New bill in Kuwait aims to standardize pay for the public sector, bring reform

Published August 9th, 2015 - 09:18 GMT

Kuwait’s proposed public sector wage bill, which currently awaits National Assembly approval, would restructure job classifications, standardize pay across the public sector and introduce an annual inflation adjustment, a report said.

The measures are intended to provide the government with increased centralized control over wage growth and unify pay standards across the public sector, explained the latest Economic Update by the National Bank of Kuwait (NBK).

The initiative will include staff of all government entities, K-institutions and the oil sector. Military professions (defence, National Guard, police and fire-fighters) will be excluded.

The initiative will cost an estimated KD 350 million ($1.15 billion) during the first year of implementation, or 4.5 percent of the KD 7.85 billion public sector wage bill. The cost will go towards increasing the salaries of employees earning less than the new pay scale (those below the mode in their category).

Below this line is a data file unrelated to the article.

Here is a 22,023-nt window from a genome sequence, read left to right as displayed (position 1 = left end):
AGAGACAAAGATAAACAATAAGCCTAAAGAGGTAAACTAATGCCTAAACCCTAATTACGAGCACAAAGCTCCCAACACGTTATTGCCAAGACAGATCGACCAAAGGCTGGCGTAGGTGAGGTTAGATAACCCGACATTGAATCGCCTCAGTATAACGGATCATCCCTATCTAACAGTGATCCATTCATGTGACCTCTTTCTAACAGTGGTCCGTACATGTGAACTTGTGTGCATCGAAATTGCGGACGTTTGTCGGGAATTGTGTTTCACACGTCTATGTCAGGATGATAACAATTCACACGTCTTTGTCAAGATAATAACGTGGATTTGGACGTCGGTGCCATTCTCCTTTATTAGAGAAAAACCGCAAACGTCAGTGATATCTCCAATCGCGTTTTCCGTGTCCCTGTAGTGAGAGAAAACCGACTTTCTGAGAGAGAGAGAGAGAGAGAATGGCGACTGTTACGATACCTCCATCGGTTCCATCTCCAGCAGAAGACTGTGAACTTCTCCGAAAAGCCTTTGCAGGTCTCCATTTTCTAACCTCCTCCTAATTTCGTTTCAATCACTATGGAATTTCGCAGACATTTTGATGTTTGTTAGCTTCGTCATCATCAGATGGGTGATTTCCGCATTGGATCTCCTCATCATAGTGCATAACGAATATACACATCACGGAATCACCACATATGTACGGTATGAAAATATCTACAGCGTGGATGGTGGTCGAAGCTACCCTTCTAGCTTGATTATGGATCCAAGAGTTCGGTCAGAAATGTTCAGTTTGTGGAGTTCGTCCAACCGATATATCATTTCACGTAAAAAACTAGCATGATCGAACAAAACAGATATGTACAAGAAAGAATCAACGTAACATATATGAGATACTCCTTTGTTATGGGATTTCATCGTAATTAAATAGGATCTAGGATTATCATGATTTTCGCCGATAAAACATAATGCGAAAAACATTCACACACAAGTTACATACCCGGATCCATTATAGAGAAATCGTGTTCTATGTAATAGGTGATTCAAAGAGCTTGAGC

An estimated 45 percent of public sector employees currently earn below the proposed new pay scale; their salaries will be increased by 18 percent on average. As a result, the initial implementation year could see a moderate boost to household income and consumer spending.

The salaries of those earning above the new pay scale will not be reduced. Instead, individuals in this group will have their pay frozen until it equals the pay corresponding to their grade and job classification. This group‘s pay will still be adjusted for inflation.